Help - my son ingested Tri-start!! -- 03/13/08 Hi I have a fresh water aquarium and treat my water with Tri-start when I do a water change. Today my two year old son got into my fish equipment cupboard and had a sip of my tri-start. I panicked and called poisons info (I am in Australia) but they couldn't find any information on the ingredients of tri-start. They did eventually find one database that said water conditioners are mostly sodium chloride. I was wondering if you could tell me if that is the case, and if not, what the main ingredients are for Tri-start or similar products. So far my son seems fine but I am worried and surprised that manufacturers do not have to list at least an active constituent. The poor man at poisons agreed as it makes their job very difficult! Thanks a lot. Hope you can help me. Regards Sarah <Sarah, water conditioners -- dechlorinators -- are mostly sodium thiosulphate. That's what you need to tell your medical practitioner. My understanding is that sodium thiosulphate is relatively harmless unless consumed in large amounts, though it is an irritant and emetic, and you should certainly get in touch with your MD. Cheers, Neale.>

Skin Condition due to Saltwater  3/12/08 I can't find an answer to my dilemma. Please help. Have you ever heard of anyone getting a serious skin condition from exposure to saltwater? <Yes... an "industry hazard"...> My 125 gallon reef tank has a smell even though the water is clear. Seems like an algae smell. My problem is that I am getting skin outbreaks & eye itching that I can't help but think is coming from the aquarium. When I rub my eyes, I think I smell "that smell" coming from my tear ducts. Any of this make sense? <... Yes! Very important that you be extremely careful here... I would ONLY place my hands in the system with long gloves on my hands... There are such for many purposes... Read here: http://wetwebmedia.com/Wound.htm and esp. the linked FAQs files above. I would see a dermatologist re as well. Bob Fenner>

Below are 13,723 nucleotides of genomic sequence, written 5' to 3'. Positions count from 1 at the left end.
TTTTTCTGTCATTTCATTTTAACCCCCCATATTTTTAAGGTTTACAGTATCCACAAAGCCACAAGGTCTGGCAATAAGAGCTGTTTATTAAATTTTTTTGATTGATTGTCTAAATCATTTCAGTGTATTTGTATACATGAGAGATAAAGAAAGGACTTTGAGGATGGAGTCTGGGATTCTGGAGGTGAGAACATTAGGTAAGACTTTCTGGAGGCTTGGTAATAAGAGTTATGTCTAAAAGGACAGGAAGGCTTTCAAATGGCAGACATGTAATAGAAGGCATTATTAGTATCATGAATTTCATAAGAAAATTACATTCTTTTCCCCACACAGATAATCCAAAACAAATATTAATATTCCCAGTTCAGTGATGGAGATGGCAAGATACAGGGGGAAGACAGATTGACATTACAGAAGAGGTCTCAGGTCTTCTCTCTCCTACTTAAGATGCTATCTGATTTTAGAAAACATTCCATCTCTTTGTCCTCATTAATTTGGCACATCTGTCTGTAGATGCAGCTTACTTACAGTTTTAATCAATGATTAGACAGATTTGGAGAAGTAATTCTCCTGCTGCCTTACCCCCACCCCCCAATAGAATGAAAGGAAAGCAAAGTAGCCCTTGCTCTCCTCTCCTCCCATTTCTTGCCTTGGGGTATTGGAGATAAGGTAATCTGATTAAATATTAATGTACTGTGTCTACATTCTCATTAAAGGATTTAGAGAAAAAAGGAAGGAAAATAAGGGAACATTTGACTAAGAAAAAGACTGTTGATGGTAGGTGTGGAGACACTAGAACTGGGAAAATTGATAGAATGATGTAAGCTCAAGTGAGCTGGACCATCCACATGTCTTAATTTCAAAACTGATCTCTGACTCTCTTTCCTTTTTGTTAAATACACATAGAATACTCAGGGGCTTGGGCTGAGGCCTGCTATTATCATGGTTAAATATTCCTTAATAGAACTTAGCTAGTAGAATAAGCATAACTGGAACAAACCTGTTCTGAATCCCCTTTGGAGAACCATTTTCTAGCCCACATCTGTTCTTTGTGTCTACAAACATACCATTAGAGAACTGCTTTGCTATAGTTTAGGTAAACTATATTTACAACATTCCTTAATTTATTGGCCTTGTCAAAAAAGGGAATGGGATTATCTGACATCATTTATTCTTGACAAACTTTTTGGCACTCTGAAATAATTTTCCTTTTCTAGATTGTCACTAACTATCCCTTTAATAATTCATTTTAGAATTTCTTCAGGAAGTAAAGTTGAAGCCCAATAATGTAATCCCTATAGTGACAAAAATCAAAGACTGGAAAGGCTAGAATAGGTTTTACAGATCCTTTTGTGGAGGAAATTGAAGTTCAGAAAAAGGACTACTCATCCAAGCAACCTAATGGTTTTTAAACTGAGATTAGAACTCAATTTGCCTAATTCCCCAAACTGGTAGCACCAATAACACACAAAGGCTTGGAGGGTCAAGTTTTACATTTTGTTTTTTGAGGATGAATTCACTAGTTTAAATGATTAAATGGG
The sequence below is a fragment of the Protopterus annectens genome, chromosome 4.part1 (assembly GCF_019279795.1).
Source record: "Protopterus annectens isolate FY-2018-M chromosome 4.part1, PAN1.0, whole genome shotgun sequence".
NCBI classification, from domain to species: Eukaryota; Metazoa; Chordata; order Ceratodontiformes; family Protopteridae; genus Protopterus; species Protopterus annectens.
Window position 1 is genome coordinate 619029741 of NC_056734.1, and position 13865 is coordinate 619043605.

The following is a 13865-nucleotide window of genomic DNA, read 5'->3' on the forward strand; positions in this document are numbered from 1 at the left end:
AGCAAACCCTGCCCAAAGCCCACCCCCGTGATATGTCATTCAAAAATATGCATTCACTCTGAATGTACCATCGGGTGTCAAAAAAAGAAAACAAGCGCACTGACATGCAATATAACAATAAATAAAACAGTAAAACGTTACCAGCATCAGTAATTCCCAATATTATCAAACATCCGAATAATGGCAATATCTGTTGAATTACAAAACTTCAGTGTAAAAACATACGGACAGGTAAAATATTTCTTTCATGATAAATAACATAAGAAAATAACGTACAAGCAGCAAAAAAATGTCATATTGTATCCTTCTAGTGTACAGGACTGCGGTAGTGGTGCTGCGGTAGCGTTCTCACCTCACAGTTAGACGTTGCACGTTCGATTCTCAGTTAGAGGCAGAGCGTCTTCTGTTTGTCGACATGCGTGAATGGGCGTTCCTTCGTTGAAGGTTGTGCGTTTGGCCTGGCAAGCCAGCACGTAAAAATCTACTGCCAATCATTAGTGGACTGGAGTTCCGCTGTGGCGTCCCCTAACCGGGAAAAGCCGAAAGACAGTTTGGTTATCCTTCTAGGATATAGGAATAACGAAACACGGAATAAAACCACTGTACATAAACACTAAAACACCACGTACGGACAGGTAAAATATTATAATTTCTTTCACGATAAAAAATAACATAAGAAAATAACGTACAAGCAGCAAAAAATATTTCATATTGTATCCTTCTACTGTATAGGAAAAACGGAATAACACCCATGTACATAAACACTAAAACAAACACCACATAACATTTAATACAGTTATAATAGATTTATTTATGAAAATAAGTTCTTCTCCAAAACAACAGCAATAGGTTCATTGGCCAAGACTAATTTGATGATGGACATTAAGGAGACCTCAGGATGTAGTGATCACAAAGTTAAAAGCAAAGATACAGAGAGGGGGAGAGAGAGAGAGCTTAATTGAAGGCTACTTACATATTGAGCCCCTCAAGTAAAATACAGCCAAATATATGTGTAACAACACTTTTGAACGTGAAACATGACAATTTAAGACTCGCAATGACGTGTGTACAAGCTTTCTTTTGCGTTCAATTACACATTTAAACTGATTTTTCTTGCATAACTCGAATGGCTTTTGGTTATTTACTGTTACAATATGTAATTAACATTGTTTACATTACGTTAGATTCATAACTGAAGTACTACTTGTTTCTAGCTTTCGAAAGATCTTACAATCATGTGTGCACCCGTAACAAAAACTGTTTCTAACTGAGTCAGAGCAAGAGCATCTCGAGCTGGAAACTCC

Re: Skin Condition due to Saltwater  3/14/08 Thank you! <Welcome! I and many other friends in the trade have suffered dermatological troubles from SW exposure... some can "get by" with lotions of different sorts use... Others have had to learn to keep their hands/arms out of tanks entirely! There are many possible negative interactions biologically as well to consider... The best "remedy" are arm-length gloves of quality. Cheers, Bob Fenner>

IMPORTANT .....my cat drank medicated fish water!! 01/26/2008 NEED INFO: <<Hello, Andrew here>> I turned my back for one second, and my cat was drinking the medicated fish water I'd just prepared! It was Furan (1/2 tablet in a 5 gallons of water) for 1 sick fish. He couldn't have gotten more than a few licks......will this hurt him?? I've searched the net, and can't find any info Thanks so much Carol Herard. <<This medication is classed as not harmful by ingestion/swallowing. I would not be overly concerned. Just keep fresh drinking water available for the cat. <<Thanks for the question. A Nixon>>

Rabbitfish question, handling  12/15/2007 Hello. I've got a one-spot Foxface Rabbitfish and we've had it for some time now. It's doing well and growing like crazy. We bought him in town and nobody told me that the spines could be dangerous. <Oh yes> Needless to say, we moved him between 3 tanks now and didn't know. I held him in my hand at one point and even helped him get his gills going in the new tank when the smaller tank he had been raised in crashed. (We had numerous newbie fish disasters throughout the year, but everything is a+ stable now). I am concerned after finding out that they are venomous, quite by accident, because nobody took the time to tell us, knowing we were newbies. I've searched the site thoroughly and read the Rabbitfish FAQs, and I see that it mentions that they have a painful sting and are venomous. It does not, however, tell you how venomous they are (from what I saw, but I may have missed it somewhere) or if they are actually fatal, such as the lionfish can be. <Somewhat less than Pteroines... more than bees... Can be dangerous to folks who have aversion to proteinaceous stings> I am concerned, needless to say, because he's grown to about six inches long and he's quite the boss of the big tank, with the exception of a few of our tangs, who rule the roost. Thank you <I too have hand-handled many Siganids... one just needs to be careful to keep their hands away from the spiny (anterior) portions of their dorsal and anal fins... Bob Fenner>